The Benefits of Leveraging Transparent Data for Marketing & Intelligent Merchandising (Part - 3)

Mihir Kittur, Co-founder and Chief Innovation Officer, Ugam,

Business Challenges Uncovered by Retailers Using a Demand, Product and Supply Intelligence Solution

In follow-up to my post last week about the urgency for adopting a data and analytics tool, I wanted to provide specific examples to show why you’ll benefit from a solution that includes demand, product and supply intelligence.

Demand Intelligence – Finding the hot product that no one else has
It was a very smart and popular Internet retailer who realized the opportunity for LG Bluetooth headsets back in 2010 when, with the continuing growth in popularity of cell phones, came the drive by governments to encourage hands-free safe driving. Amazingly, it took three years for other retailers to jump on the opportunity to sell this hot product, which according to our analysis of customer e-demand signals and review/rating signals was a clear winner. If more retailers had a demand intelligence tool at their disposal, they could have jumped on this opportunity and provided healthy competition to this large Internet retailer. It’s a shame it was a missed opportunity.

Product Intelligence – What do customers want?
Taking the example of the LG Bluetooth Headset a bit further, we did an analysis of the specific features of the product that customers like best and found that certain attributes like “behind the head” and “stereo” were trending. We also found from an analysis of customer reviews that there were favorable sentiments for long battery life and a product that was activity-friendly. These are all very useful insights for product managers or online managers that can use these attributes and sentiments to improve or message products to drive more traffic for the product via search and conversions.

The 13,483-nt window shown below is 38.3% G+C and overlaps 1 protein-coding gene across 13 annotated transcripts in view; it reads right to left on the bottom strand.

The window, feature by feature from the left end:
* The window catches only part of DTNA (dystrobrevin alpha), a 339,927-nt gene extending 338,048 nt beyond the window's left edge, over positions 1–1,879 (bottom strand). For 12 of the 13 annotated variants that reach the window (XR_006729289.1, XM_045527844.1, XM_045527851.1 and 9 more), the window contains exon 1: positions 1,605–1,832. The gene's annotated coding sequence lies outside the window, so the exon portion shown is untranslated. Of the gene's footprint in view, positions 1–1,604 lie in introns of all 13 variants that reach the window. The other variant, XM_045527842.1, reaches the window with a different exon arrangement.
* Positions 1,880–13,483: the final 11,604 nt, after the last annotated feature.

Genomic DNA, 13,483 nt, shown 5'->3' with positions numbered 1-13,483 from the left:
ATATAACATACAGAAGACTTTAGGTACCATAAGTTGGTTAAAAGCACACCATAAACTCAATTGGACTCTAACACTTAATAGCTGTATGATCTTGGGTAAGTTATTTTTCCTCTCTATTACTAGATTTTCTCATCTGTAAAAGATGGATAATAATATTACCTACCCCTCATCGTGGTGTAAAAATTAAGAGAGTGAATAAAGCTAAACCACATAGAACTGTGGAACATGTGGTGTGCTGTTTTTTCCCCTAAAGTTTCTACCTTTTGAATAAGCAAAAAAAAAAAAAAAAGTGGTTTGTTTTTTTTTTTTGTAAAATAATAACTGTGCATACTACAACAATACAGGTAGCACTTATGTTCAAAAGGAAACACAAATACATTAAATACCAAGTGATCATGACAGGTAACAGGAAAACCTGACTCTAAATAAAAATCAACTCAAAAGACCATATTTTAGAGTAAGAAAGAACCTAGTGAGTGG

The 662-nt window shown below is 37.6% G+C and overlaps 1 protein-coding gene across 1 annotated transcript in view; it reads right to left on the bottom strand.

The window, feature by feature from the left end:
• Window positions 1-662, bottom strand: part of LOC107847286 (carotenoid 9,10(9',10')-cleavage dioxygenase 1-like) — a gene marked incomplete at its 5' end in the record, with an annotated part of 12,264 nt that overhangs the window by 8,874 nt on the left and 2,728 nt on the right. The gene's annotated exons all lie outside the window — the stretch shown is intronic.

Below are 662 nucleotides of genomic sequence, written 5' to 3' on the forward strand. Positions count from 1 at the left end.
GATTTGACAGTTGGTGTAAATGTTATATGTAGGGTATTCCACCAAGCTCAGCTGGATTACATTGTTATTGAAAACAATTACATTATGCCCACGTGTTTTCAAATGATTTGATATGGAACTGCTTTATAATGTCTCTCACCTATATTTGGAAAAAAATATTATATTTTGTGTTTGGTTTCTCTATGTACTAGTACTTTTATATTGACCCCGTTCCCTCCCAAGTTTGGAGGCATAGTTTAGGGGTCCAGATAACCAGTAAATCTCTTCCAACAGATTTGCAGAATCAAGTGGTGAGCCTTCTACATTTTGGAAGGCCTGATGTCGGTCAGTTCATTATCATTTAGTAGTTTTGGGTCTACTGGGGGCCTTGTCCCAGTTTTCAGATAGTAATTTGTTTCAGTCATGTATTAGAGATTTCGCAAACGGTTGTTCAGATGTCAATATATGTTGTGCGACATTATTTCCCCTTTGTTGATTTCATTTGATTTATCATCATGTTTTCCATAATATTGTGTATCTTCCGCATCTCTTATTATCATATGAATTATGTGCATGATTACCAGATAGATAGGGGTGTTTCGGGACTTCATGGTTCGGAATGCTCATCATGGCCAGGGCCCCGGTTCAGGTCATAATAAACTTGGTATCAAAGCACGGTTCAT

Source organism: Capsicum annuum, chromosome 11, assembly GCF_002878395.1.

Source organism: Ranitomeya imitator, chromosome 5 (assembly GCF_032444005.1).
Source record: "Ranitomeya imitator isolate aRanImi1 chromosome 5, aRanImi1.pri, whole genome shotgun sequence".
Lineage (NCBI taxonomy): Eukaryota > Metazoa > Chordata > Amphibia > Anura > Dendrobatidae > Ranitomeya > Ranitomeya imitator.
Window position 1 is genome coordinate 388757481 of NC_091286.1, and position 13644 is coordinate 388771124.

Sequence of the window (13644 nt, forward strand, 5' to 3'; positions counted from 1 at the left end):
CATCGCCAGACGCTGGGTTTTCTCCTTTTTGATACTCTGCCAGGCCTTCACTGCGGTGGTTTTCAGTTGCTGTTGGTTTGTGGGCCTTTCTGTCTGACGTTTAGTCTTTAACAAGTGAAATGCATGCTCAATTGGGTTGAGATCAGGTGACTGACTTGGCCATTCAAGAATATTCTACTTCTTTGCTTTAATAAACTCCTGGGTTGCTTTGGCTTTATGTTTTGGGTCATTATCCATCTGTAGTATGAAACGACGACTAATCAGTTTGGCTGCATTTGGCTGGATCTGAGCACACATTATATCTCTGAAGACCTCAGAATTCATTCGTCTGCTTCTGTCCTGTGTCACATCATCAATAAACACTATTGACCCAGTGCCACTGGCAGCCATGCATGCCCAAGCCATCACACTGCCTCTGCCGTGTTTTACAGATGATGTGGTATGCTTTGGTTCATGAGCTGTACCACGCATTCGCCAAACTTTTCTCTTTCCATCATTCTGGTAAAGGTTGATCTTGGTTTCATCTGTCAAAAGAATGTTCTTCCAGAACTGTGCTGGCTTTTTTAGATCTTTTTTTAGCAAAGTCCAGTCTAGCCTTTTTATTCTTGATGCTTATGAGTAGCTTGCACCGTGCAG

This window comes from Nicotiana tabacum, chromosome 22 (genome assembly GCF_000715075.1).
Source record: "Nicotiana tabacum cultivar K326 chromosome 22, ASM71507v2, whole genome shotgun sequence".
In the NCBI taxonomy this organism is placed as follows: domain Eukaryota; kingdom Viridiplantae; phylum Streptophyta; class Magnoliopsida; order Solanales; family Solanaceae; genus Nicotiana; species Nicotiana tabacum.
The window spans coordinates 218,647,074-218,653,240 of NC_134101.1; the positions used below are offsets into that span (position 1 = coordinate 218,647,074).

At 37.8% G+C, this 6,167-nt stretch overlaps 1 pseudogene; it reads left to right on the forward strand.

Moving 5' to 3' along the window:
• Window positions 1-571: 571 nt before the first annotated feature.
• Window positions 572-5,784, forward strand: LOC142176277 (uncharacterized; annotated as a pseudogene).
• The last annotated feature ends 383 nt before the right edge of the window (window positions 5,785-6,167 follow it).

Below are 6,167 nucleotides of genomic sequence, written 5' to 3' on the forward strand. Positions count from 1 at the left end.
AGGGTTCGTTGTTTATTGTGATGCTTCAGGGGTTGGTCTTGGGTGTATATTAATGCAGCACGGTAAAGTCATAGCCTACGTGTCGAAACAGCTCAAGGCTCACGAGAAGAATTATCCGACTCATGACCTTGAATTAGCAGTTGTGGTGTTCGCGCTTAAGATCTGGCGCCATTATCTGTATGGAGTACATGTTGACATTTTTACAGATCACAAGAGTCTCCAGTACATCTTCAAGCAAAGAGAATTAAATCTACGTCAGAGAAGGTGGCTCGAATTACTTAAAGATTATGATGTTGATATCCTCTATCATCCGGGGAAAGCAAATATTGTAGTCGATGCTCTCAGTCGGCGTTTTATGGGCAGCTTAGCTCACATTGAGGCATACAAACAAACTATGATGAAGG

Supply Intelligence – Understanding Speed to Market
A large apparel client of ours “felt” that they were losing their high-value customers because they weren’t posting their products on their site as quickly as their competitors. So a customer would visit this retailer’s site, not find the clothing they were looking for and go to a competitive site to get it. Upon deep analysis, we confirmed that they were behind the competition as suspected – five weeks behind, in fact. This analysis allowed them to focus on adjusting their speed to market so that they could deliver the product at a faster pace and stay ahead of the competition.

In all these instances, it took a blend of industry insights, customer insights and competitive insights to determine an opportunity or a business challenge. This knowledge is imperative for surviving and growing your business in today’s world of empowered consumers, data transparency and competition.

To read the next blog post in this series, please click here.

The Author:
Mihir Kittur is a Co-founder and Chief Innovation Officer at Ugam. He oversees sales, marketing and innovation and works with leading retailers and brands with insights and analytics solutions around their category decisions to improve business performance.


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